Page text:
Day 341, December 6th 2016

Ok, I admit it. I have completely messed up the numbers of my 365 days. When I have a spare moment I will go back and fix it – but for now, suffice to say – my bad. This is the correct number though.

Anyways, on this day I made a big batch of vegetarian and non-vegetarian chilli so we could have Mexican food galore. To change things up a bit, I decided to make a turkey chilli for we omnivores, and a ‘black and white’ chilli for our little vego, using black beans and black-eyed beans.

Turkey, sage and kale chilli

2 tablespoons rice bran oil – 6 cents

1 clove garlic, minced* – free

1 red onion, finely chopped – free

1 stick celery, peeled and finely sliced** – 15 cents

1 carrot, finely chopped – 10 cents

3 slices short cut bacon (about 100 grams) – $1

500 grams turkey mince – $5

1 can black-eyed beans, drained and rinsed – $1

1 can diced tomatoes – $1

2 teaspoons ground coriander – 10 cents

6 leaves sage, roughly shredded – free

1 teaspoon fresh thyme leaves – free

3/4 teaspoon paprika – 5 cents

3/4 teaspoon chilli powder – 5 cents

1/2 bunch kale, washed and shredded – free***

6 cups chicken stock – free

Heat the rice bran oil in a large stock pot. Gently sauté the onion, carrot, celery, sage, thyme, and garlic for ten minutes. Add the bacon and cook for five minutes, then add the turkey and cook for ten minutes, breaking it up with a spoon as it cooks.

Sprinkle with the coriander, chilli and paprika. Stir well and cook for another two minutes.

Add the black-eyed beans and the tomatoes and stir well. The pour in the stock.

Stir well and bring to the boil, and then reduce the heat and simmer until the chilli is reduced. Season with salt and serve with rice for a burrito bowl, tortillas for burritos or quesadillas, or in tacos.

We served it on tacos with guacamole and hot sauce. Om nom norms.

Total cost: $8.51

Per person (serves 12): 70 cents.

We froze this in meal-sized lots and we still have some in the freezer. This is one of those ‘meat less’ meals that stretches a small amount of meat a long long way. The addition of many kinds of vegetables makes it a healthy choice, although the inordinate dollop of sour cream on top probably negates that a little!

Tomorrow: the vegetarian chilli recipe.

*I mince my garlic by hand. Just whack the full clove with the flat of a chef’s knife and the peel will slip right off, and then chop it up. It’s the easiest method for me, but you can use a proper garlic crusher if you like. I find them a pain to wash, so I don’t bother with them.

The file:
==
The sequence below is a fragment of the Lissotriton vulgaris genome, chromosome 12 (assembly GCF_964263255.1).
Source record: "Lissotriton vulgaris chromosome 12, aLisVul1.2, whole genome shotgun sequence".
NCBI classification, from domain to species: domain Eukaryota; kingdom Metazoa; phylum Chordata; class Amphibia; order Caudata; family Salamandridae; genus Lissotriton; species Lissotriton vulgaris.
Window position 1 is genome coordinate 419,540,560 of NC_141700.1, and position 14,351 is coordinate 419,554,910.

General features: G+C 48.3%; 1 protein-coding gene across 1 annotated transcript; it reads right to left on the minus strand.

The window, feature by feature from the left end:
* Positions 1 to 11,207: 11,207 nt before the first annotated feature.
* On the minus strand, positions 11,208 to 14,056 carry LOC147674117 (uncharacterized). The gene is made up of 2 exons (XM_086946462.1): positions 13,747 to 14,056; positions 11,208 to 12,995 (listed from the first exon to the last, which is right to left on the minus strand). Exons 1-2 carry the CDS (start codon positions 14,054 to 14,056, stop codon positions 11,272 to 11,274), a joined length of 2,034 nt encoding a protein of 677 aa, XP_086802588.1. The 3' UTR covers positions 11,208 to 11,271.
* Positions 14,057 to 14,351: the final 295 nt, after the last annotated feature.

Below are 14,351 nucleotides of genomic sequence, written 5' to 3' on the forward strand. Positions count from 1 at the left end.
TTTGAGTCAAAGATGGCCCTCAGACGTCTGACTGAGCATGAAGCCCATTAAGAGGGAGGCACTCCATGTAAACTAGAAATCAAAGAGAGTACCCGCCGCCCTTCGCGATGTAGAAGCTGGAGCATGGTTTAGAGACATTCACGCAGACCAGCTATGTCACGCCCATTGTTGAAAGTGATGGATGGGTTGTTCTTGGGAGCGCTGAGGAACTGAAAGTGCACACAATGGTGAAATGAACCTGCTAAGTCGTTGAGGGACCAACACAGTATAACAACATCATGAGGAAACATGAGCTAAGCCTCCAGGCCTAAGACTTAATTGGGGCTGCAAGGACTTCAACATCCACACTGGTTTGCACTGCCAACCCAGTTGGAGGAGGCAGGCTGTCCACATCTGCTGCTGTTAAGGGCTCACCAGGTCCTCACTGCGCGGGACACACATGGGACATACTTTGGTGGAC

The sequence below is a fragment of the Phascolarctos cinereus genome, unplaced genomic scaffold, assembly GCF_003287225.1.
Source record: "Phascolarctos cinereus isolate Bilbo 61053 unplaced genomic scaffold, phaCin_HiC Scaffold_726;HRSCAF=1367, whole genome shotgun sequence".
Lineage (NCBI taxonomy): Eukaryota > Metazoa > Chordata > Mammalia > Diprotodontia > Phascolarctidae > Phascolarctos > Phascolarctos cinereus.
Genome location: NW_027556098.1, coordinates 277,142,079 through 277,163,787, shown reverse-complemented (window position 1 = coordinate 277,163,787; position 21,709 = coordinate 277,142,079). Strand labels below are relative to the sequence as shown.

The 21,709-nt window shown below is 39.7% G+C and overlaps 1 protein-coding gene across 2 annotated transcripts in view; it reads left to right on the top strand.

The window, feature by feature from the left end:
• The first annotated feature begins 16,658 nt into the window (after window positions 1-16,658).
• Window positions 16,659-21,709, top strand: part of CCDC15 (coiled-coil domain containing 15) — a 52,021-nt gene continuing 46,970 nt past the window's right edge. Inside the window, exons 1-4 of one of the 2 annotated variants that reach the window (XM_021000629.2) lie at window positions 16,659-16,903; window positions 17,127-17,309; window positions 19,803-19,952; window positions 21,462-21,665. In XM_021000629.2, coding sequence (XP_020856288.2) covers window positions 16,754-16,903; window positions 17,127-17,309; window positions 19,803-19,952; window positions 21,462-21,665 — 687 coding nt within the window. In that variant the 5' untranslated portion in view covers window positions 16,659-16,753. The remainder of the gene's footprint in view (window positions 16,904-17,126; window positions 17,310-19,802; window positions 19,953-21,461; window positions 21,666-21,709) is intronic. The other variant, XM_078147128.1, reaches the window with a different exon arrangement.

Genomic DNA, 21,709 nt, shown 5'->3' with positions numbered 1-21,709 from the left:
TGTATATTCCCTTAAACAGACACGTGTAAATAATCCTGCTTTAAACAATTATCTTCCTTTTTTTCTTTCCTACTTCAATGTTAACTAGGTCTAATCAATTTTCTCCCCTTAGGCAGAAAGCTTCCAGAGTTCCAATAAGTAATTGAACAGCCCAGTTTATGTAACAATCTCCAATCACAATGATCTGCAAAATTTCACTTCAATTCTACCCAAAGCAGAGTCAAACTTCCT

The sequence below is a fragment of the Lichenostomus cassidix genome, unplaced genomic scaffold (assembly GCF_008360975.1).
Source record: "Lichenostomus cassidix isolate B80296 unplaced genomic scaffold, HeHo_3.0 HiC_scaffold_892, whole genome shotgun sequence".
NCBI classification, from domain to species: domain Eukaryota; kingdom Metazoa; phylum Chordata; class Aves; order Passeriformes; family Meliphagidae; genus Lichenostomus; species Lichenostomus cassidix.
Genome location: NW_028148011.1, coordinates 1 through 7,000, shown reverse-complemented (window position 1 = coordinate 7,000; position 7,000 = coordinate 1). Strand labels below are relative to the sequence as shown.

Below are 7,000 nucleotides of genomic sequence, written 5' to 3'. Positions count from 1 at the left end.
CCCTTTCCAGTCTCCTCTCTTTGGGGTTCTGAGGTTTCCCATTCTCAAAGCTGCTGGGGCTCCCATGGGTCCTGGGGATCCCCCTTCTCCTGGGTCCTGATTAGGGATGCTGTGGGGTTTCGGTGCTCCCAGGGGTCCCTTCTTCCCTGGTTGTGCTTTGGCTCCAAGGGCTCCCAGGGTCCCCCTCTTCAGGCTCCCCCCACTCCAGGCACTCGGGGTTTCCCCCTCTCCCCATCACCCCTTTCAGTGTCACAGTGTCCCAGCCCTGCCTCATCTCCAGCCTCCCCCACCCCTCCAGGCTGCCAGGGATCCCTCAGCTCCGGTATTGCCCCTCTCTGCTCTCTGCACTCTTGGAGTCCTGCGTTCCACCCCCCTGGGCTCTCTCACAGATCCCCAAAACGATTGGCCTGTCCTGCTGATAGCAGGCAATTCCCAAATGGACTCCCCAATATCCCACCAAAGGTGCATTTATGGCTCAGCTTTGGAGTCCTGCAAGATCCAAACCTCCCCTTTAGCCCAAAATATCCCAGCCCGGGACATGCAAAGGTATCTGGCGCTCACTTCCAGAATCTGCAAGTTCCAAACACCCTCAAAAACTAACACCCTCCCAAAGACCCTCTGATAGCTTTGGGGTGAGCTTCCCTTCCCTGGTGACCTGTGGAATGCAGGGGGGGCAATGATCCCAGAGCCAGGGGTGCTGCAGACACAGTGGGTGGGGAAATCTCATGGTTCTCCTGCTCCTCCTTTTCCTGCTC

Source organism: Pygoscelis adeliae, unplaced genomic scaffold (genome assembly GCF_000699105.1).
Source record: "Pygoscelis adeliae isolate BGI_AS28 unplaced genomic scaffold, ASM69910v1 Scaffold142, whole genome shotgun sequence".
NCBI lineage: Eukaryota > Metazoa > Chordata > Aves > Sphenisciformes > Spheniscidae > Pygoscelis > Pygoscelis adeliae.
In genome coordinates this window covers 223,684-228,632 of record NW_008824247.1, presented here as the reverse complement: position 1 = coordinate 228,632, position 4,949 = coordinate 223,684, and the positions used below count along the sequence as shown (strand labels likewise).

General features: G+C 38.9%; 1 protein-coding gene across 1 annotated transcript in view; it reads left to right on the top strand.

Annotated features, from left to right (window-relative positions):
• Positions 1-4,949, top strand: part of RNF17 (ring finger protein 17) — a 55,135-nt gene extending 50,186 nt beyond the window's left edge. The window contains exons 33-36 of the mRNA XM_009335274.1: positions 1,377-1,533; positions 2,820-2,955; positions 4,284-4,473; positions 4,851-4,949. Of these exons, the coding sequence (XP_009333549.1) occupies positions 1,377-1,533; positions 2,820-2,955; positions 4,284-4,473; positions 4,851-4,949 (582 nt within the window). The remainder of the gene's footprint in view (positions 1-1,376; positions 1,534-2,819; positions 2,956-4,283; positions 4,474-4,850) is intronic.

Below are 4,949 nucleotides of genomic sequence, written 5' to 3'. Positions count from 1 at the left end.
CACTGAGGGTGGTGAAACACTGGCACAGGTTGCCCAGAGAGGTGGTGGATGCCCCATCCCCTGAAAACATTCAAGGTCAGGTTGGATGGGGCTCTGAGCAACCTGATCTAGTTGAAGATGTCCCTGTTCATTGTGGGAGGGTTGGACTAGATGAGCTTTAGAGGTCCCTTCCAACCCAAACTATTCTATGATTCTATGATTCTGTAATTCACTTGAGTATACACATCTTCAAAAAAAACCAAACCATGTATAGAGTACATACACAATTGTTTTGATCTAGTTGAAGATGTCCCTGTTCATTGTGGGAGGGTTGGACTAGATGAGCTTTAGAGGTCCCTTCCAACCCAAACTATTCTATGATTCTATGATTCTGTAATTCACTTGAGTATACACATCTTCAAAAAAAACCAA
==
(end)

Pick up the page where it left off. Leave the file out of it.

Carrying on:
**I always peel celery. I just think it’s nicer.

***I’m growing kale in my garden. That stuff grows like a weed.

Ice cream season

Last Christmas (not the Christmas just past that broke our collective hearts #lastchristmas), my mother gave me an ice cream machine. We had great fun with it last summer, and then as the winter months drew in, we stopped making ice cream. Ice cream was still eaten (we’re not monsters), but we did not feel like making it ourselves.

Now the season of ice cream has returned. Mostly we use the recipes that came with the machine because I figure that the Ice Cream Advisory Board would not give bad advice, but now that I am more confident I have branched out a little. Also I had stuff in my freezer that needed to be used up.

So I present to you, Sour Cream Ice Cream with no eggs, no gluten, no nuts, but a ton of dairy. I adapted this recipe to use ingredients I had in my fridge. I used some lower fat ingredients, and less sugar, but as I also added sweetened condensed milk, I’m not sure it really counts as a ‘healthier’ recipe. Scratch that – it definitely does not count as a healthier recipe.

 I’m not going to include prices as it’s a bit fiddly – it was bits of stuff I had left over from Christmas cooking. Let’s just say it was cheap as chips and leave it at that. It’s not cheaper than the $2 el cheap home brand special, but it is cheaper and better than the gourmet, $5 for a tiny tub stuff you might buy to eat on a special occasion. Plus – no partially-hydrogenated oil of nut guts or orangutan-squishing palm oil in sight.

Ingredients

300 ml light sour cream

60 ml thickened cream

125g low fat natural yoghurt

Zest of one lemon

2 teaspoons lemon juice

Combine all of the above ingredients in a bowl, whisking well.

1/4 cup white sugar

1/2 cup sweetened condensed milk

1/2 cup full fat milk

2 teaspoons corn flour

Whisk the cornflour, sugar and a little of the milk together in a saucepan. Then mix in the rest of the milk and condensed milk.

Cook on a low heat, whisking gently until it forms a thickened custard. 

Carefully and gradually blend the hot custard into the sour cream/yoghurt mixture, whisking as you go. This process, of adding hot to cold and blending together, is called tempering. If you add the hot custard too quickly, you will curdle the cold mixture. 

When the mixture is combined, it will be very thick. 

Place in the fridge for at least four hours, or overnight.